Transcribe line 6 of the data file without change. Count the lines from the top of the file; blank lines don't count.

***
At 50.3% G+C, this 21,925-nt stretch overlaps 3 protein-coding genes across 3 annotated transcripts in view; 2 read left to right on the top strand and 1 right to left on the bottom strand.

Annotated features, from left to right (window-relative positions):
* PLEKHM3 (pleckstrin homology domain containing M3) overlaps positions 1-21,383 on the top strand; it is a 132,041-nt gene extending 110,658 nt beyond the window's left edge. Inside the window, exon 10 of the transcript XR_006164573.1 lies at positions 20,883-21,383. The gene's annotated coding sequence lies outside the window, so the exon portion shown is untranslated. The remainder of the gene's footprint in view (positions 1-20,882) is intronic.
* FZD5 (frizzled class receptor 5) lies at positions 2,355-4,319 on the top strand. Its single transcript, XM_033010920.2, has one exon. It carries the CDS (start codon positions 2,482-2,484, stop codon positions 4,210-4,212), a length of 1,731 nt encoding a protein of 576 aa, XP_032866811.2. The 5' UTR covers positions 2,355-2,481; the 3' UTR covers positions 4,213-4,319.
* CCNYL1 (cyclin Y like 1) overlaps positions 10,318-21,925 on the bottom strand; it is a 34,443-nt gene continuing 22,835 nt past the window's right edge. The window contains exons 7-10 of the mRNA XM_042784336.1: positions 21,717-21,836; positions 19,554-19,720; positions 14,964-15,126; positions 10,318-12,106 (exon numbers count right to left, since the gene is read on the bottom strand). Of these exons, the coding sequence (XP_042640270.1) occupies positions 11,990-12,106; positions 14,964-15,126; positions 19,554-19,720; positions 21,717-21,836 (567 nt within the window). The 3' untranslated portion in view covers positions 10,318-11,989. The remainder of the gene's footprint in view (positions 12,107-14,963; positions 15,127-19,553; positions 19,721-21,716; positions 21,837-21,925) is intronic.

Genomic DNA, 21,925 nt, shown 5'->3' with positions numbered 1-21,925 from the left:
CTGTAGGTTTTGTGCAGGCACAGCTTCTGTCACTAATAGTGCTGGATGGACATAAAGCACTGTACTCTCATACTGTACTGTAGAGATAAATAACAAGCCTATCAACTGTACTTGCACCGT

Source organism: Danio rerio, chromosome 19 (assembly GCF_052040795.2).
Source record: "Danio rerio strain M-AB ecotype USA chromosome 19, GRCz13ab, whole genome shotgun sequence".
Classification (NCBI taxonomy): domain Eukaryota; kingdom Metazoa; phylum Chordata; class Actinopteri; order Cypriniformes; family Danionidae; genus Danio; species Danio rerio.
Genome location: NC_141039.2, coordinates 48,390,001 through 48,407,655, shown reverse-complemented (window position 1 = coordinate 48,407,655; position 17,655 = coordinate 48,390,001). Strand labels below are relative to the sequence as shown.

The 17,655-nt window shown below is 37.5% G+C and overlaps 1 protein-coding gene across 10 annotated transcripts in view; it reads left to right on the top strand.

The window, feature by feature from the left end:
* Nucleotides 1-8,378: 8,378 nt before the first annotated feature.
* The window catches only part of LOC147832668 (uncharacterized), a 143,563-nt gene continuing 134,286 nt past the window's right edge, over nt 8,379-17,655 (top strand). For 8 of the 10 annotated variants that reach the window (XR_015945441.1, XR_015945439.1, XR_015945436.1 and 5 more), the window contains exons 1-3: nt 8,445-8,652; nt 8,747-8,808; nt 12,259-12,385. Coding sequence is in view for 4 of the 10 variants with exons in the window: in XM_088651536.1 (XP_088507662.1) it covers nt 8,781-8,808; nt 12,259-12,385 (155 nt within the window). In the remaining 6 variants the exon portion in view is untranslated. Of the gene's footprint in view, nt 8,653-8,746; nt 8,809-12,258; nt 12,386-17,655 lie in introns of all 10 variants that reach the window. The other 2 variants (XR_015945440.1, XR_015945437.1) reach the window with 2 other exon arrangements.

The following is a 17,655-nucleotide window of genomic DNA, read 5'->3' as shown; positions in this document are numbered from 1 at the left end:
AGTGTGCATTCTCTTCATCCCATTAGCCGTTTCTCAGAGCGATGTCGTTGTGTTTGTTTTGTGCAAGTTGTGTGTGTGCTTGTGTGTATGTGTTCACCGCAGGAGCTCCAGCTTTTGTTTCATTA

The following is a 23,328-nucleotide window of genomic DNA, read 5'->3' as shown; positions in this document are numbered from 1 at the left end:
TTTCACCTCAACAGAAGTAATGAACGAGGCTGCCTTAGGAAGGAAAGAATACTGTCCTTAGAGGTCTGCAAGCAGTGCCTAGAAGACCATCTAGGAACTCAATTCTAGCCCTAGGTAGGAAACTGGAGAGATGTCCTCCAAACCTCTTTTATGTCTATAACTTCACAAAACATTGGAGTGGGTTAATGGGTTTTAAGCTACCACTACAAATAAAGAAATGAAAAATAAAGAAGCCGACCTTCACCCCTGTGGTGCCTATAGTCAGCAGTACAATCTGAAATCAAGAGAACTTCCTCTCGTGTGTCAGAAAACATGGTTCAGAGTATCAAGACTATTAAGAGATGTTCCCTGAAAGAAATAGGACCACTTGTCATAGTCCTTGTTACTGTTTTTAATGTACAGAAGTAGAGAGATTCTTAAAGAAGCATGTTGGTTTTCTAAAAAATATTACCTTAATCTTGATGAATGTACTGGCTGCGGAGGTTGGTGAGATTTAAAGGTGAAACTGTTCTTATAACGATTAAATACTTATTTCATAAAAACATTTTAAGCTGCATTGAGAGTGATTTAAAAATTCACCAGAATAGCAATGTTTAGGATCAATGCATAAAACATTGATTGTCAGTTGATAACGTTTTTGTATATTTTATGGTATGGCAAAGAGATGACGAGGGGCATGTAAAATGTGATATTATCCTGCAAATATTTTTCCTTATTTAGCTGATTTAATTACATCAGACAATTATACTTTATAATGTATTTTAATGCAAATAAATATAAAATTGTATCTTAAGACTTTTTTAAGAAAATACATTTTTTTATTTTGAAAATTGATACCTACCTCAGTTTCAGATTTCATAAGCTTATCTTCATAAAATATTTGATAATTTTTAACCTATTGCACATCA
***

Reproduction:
Genomic DNA, 21,925 nt, shown 5'->3' with positions numbered 1-21,925 from the left: